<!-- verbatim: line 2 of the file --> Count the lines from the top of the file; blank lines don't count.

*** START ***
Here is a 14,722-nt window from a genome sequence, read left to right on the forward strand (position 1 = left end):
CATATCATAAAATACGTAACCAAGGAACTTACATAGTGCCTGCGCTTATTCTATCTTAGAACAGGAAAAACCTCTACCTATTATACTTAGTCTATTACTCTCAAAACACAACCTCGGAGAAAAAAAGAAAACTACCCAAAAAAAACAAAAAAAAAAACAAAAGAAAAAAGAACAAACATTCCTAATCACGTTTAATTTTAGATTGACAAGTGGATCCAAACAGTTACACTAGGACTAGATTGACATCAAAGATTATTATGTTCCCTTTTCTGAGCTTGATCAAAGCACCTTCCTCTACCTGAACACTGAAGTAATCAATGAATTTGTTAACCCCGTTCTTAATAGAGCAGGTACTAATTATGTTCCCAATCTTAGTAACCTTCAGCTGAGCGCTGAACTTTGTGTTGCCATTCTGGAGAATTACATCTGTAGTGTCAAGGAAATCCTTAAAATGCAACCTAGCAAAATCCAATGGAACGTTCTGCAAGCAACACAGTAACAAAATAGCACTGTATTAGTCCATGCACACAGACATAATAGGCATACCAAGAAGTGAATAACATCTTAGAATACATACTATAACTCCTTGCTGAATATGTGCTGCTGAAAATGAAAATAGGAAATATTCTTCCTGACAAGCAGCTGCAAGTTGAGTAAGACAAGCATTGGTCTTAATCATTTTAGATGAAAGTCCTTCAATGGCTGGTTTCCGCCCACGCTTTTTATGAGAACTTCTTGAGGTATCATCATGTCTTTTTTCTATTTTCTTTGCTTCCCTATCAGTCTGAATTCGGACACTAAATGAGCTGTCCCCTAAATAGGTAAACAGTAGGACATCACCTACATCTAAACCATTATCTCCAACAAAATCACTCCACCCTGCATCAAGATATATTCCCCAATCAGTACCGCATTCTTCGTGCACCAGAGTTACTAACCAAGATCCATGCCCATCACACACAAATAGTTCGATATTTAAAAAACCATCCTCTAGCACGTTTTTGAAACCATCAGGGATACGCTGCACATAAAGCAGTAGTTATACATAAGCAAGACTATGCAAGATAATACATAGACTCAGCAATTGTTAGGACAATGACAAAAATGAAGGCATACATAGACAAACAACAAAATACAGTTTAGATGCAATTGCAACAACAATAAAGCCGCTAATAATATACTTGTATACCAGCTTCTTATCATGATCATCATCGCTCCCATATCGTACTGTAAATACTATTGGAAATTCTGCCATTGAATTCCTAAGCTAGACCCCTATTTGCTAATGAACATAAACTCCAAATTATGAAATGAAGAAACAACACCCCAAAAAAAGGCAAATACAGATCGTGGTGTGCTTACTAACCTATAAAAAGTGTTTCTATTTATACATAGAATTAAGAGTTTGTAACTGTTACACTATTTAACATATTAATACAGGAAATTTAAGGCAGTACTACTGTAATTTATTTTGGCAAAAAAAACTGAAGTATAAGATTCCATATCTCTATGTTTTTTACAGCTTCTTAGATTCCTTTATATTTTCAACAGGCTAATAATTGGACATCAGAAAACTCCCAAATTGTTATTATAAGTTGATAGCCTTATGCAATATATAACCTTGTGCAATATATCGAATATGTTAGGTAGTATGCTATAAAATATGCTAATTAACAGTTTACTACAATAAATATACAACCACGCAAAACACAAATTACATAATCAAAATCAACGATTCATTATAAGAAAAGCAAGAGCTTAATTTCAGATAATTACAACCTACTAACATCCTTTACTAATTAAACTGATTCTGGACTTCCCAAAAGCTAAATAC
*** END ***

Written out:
CATATCATAAAATACGTAACCAAGGAACTTACATAGTGCCTGCGCTTATTCTATCTTAGAACAGGAAAAACCTCTACCTATTATACTTAGTCTATTACTCTCAAAACACAACCTCGGAGAAAAAAAGAAAACTACCCAAAAAAAACAAAAAAAAAAACAAAAGAAAAAAGAACAAACATTCCTAATCACGTTTAATTTTAGATTGACAAGTGGATCCAAACAGTTACACTAGGACTAGATTGACATCAAAGATTATTATGTTCCCTTTTCTGAGCTTGATCAAAGCACCTTCCTCTACCTGAACACTGAAGTAATCAATGAATTTGTTAACCCCGTTCTTAATAGAGCAGGTACTAATTATGTTCCCAATCTTAGTAACCTTCAGCTGAGCGCTGAACTTTGTGTTGCCATTCTGGAGAATTACATCTGTAGTGTCAAGGAAATCCTTAAAATGCAACCTAGCAAAATCCAATGGAACGTTCTGCAAGCAACACAGTAACAAAATAGCACTGTATTAGTCCATGCACACAGACATAATAGGCATACCAAGAAGTGAATAACATCTTAGAATACATACTATAACTCCTTGCTGAATATGTGCTGCTGAAAATGAAAATAGGAAATATTCTTCCTGACAAGCAGCTGCAAGTTGAGTAAGACAAGCATTGGTCTTAATCATTTTAGATGAAAGTCCTTCAATGGCTGGTTTCCGCCCACGCTTTTTATGAGAACTTCTTGAGGTATCATCATGTCTTTTTTCTATTTTCTTTGCTTCCCTATCAGTCTGAATTCGGACACTAAATGAGCTGTCCCCTAAATAGGTAAACAGTAGGACATCACCTACATCTAAACCATTATCTCCAACAAAATCACTCCACCCTGCATCAAGATATATTCCCCAATCAGTACCGCATTCTTCGTGCACCAGAGTTACTAACCAAGATCCATGCCCATCACACACAAATAGTTCGATATTTAAAAAACCATCCTCTAGCACGTTTTTGAAACCATCAGGGATACGCTGCACATAAAGCAGTAGTTATACATAAGCAAGACTATGCAAGATAATACATAGACTCAGCAATTGTTAGGACAATGACAAAAATGAAGGCATACATAGACAAACAACAAAATACAGTTTAGATGCAATTGCAACAACAATAAAGCCGCTAATAATATACTTGTATACCAGCTTCTTATCATGATCATCATCGCTCCCATATCGTACTGTAAATACTATTGGAAATTCTGCCATTGAATTCCTAAGCTAGACCCCTATTTGCTAATGAACATAAACTCCAAATTATGAAATGAAGAAACAACACCCCAAAAAAAGGCAAATACAGATCGTGGTGTGCTTACTAACCTATAAAAAGTGTTTCTATTTATACATAGAATTAAGAGTTTGTAACTGTTACACTATTTAACATATTAATACAGGAAATTTAAGGCAGTACTACTGTAATTTATTTTGGCAAAAAAAACTGAAGTATAAGATTCCATATCTCTATGTTTTTTACAGCTTCTTAGATTCCTTTATATTTTCAACAGGCTAATAATTGGACATCAGAAAACTCCCAAATTGTTATTATAAGTTGATAGCCTTATGCAATATATAACCTTGTGCAATATATCGAATATGTTAGGTAGTATGCTATAAAATATGCTAATTAACAGTTTACTACAATAAATATACAACCACGCAAAACACAAATTACATAATCAAAATCAACGATTCATTATAAGAAAAGCAAGAGCTTAATTTCAGATAATTACAACCTACTAACATCCTTTACTAATTAAACTGATTCTGGACTTCCCAAAAGCTAAATAC